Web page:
Extinction Rebellion activist acquitted over Treasury fire engine protest

Protesters spray fake blood outside the Treasury in 2019. Photograph: The Lightscaper / Extinction Rebellion

Climate protester Rik Garfit-Mottram has been acquitted for his role in a protest in which fake blood was sprayed over the Treasury using a fire engine.

The Hackney sound engineer was one of the last two defendants to be acquitted for the 2019 protests in Westminster.

Garfit-Mottram was acquitted on 12 October after a four-week trial.

The 66-year-old former Sydney cabbie has lived in London since the late 1990s and has participated in Extinction Rebellion protests for the past six years.

On 3 October 2019, activists from the climate protest group Extinction Rebellion sprayed 1,800 litres of fake blood made of washable dye over the Treasury building, using a decommissioned fire engine.

This caused around £16,000 worth of damage on the building, Southwark Crown Court was told.

Following the lead of other courts, Justin Mark Cole banned those of the defendants who admitted causing damage from arguing their actions were necessary and proportionate.

The only defence they were able to put to the jury was that they believed the Treasury would have consented to the action if it had fully understood the circumstances.

Garfit-Mottram says his actions were deemed justified by an “understanding” jury.

The protest was in response to the Treasury’s funding of new fossil fuel projects in 2019 which directly opposed the globally agreed mission to keep global temperature rises below 1.5C, according to the campaign group.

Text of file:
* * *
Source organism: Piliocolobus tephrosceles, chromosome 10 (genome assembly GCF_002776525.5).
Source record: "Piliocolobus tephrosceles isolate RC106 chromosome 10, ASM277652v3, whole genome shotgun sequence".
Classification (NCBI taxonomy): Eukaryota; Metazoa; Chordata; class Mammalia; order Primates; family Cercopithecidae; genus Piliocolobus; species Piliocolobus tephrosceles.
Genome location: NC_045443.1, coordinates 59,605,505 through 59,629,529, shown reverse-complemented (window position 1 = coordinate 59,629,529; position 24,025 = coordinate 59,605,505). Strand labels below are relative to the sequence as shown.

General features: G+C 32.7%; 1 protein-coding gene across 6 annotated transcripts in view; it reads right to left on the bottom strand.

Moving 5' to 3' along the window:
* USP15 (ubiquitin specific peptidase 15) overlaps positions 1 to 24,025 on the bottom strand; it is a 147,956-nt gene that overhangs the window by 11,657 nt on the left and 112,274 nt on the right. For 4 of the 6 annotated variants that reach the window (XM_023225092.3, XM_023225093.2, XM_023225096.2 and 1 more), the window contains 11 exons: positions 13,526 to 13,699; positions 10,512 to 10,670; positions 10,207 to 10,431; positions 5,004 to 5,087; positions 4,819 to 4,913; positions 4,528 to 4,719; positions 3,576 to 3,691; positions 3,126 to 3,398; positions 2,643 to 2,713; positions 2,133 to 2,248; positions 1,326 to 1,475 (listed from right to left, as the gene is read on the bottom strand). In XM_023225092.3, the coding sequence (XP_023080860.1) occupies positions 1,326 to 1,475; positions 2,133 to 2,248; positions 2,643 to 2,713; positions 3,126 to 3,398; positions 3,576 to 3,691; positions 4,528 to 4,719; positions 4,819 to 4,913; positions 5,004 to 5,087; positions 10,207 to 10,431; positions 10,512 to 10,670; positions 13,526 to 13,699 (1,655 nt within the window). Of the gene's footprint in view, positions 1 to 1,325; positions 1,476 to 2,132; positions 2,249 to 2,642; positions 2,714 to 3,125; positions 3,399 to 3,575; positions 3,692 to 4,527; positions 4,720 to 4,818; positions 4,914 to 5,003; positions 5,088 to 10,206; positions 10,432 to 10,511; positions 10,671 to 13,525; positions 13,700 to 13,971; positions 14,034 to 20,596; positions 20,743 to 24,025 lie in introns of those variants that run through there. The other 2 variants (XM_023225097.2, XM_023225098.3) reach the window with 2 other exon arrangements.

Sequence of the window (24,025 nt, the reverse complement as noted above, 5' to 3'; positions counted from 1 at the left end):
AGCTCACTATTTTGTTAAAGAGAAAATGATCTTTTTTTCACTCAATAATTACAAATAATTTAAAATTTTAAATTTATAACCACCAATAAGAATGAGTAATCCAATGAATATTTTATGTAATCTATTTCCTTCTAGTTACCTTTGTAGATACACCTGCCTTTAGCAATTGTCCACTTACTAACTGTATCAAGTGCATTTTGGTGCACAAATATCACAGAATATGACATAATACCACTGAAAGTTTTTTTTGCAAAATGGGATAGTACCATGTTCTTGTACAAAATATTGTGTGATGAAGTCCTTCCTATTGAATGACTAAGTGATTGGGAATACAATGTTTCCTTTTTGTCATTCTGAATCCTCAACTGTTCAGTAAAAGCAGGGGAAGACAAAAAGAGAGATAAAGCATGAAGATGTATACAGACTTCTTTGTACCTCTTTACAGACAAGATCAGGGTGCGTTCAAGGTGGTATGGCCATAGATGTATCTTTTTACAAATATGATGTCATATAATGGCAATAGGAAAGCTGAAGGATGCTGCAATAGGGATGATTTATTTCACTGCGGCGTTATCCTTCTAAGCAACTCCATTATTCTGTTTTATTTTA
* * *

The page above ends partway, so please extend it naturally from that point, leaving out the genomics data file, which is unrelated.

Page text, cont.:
Eight months after the fire engine incident, the funding from the Treasury was cancelled and Garfit-Mottram credits this to Extinction Rebellion’s impact.

When asked to justify his actions, Garfit-Mottram said: “I don’t just like blocking bridges – the human race is in deep trouble, I’ve known that since the 1970s. The climate crisis is one of the great threats of human existence other than nuclear war.”

Garfit-Mottram said he had “no regrets” about what he had done and that it was important to spark a conversation about the “imminent threat” posed by climate change.

“It’s sad we had to go so far,” he said, reflecting on the use of direct action in a democratic society.

Garfit-Mottram said the support of the public helped to obtain the not-guilty verdict: “I didn’t have to ramble on for hours to convince [the jury] of the climate crisis – they all bloody knew it.”

“In general, the public are incredibly supportive,” he added.

At the end of the trial, Judge Justin Mark Cole told the Crown Prosecution Service he did not consider further prosecutions for the action to be in the public interest.

Update: this article was amended at 11.50 am on 17 November 2023. It originally contained a photograph purporting to show Rik Garfit-Mottram, but was actually of a different defendant in the case. We apologise for any confusion caused.